OAKLAND, Calif. -- There has been something a little off with Stephen Curry this season.
His numbers surely aren't anything to be ashamed of, considering that he's playing with four All-Stars, but that electrifying zest from a season ago hasn't been present on a consistent basis.
Shots he usually makes and acrobatic layups he typically pulls off have repeatedly and unexpectedly come up short far too often this season.
Even though this is Durant's first season with the Warriors, Durant also noticed Curry wasn't himself in the first 30 or so games.
It prompted Durant to engage in a series of routine chats with Curry over the next few weeks. These conversations took place at practices, games and while away from the game. Durant's message was direct and simple: Get back to being yourself, and I'll adapt.
"I just said to him, 'Don't worry about me,'" Durant told ESPN of his ongoing dialogue with Curry. "I said, 'Just play your game. I'll figure it out. I'll figure it out around you. You're the engine of this team, and I know that. I'm not trying to come over and feel like everything just revolves around me. Just do you, man. I'm going to play around you. I've played this game long enough. I know how to score. I know how to find the ball. Just go out there and play your game.' And that's what he's been doing."
On Saturday, Kerr said he read something online recently in which the writer asked, "Is Steph gonna Steph?"
Curry torched the Los Angeles Clippers for 43 points on 15 of 23 shooting -- 9-of-15 from long distance -- and added nine rebounds and six assists in 29 minutes on Saturday. Golden State won handily 144-98 at Oracle Arena. Curry did not play in the fourth quarter.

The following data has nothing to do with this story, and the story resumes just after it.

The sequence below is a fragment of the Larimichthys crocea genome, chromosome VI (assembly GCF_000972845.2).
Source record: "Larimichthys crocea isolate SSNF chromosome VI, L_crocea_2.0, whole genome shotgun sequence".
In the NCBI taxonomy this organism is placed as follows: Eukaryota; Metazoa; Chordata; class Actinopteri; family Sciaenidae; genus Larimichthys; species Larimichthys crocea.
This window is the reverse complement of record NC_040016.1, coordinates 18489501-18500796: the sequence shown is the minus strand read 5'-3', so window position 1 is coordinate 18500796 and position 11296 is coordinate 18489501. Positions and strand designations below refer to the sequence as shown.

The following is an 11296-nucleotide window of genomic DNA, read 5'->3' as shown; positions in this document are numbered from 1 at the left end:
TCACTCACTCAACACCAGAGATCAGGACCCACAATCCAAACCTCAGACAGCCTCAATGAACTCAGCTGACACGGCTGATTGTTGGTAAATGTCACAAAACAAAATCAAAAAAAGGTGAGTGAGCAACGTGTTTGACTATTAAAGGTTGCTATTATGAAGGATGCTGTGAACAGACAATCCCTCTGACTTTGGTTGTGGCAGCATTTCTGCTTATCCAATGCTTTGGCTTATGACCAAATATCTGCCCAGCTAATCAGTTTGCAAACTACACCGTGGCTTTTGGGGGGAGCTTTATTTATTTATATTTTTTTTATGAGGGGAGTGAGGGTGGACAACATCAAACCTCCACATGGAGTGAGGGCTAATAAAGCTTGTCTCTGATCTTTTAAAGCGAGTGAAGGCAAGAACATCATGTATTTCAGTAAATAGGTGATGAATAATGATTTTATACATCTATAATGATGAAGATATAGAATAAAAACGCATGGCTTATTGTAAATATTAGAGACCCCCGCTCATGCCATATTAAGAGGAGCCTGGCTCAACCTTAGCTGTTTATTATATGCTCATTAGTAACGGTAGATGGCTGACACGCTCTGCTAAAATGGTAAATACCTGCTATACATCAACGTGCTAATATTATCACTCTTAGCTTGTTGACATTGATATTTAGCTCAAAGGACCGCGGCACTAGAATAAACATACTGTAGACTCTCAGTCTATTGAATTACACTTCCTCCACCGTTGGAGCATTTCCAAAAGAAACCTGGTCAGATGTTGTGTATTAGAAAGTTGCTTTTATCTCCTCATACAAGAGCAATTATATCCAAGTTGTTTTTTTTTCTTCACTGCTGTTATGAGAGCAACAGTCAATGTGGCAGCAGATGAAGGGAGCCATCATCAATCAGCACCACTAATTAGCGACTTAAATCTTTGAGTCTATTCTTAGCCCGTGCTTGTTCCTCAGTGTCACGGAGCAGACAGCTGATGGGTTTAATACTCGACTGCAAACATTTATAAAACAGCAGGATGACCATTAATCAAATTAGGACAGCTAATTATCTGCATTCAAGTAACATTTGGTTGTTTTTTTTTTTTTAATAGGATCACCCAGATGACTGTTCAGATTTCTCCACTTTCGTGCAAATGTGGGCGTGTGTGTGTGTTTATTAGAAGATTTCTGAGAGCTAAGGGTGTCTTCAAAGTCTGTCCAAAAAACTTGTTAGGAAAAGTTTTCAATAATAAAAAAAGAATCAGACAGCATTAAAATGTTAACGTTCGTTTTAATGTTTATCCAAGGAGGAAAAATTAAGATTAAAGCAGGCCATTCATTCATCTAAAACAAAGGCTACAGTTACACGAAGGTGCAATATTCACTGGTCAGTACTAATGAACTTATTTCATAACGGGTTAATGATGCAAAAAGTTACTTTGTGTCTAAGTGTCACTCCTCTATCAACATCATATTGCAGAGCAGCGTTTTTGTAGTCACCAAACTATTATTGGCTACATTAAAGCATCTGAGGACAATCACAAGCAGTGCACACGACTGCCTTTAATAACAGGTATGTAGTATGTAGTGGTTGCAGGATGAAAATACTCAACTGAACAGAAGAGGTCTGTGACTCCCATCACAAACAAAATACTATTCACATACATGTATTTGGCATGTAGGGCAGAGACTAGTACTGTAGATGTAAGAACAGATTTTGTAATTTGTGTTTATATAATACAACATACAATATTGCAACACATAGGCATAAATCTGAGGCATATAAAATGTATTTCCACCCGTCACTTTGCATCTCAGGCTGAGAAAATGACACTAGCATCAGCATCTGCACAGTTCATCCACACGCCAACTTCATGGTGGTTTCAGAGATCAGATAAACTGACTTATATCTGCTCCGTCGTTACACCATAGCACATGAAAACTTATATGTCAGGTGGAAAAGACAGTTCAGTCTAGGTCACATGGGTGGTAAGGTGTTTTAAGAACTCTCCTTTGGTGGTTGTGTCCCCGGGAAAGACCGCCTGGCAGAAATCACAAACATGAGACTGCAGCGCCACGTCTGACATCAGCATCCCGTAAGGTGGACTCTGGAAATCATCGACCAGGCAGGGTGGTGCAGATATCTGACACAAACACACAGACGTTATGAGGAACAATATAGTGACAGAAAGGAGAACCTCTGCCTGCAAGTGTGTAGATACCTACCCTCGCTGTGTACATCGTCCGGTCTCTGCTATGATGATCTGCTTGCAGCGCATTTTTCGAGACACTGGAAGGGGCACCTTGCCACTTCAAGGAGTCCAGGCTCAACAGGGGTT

"Whatever [Steph gonna Steph] means, I think that's what happened," Kerr said.
The back-to-back MVP was back at his cheat-code, video-game-playing self that was reminiscent of his 2015-16 campaign. When he let it fly against the Clippers, the ball found the bottom of the net. It got to the point where you knew that once the ball left his hands, three more points would automatically be added.
He even launched a 51-foot half-court shot that beat the buzzer to end the first half. It was his first 40-plus-foot jumper of the season. He made four of them last season.
Curry wasn't overthinking the game. That zestfulness was back. He danced all evening following the swishing of his treys. He was just being himself, doing exactly what Durant has been asking of him.
"For lack of a better term, he said I need to get in my bag and be aggressive," Curry told ESPN of Durant's message. "That back-and-forth dialogue is where you build chemistry and camaraderie to get through the season. You understand what each other needs to hear. It was not a come-to-Jesus meeting; it's just being locked in, observing what's going on and having each other's back. You need that encouragement along the way."
Curry said Durant didn't have to reach out and encourage him, but he's glad he did.
"It didn't hurt," Curry said to ESPN. "I feel like I'm self-motivated enough to figure it out; but along the way, if you get in your own head, you need an outside perspective of what other people see, especially a guy that invests a lot in the game, just like I do. It didn't hurt, for sure. That's what we're going to need going forward, as well."
Durant has been careful about not stepping on toes. He said adaptability is one of his greatest traits. He wants his teammates to play to their strengths, and if anyone must sacrifice, he's willing to do so.
Durant has seen enough sacrificing from Curry, and he's going to continuously urge his point guard to just be "Steph."
"I think the whole season, he's been having an impact on the game that is kind of different from last year, where he maybe made 10 or 11 3s in the game. But this year, he's still making the right plays in pick-and-roll, drawing three or four guys and kicking out," Durant said to ESPN. "But then tonight, you see he gets hot so quick, and that's not a coincidence. That's just from him playing the right way. I want him to be himself."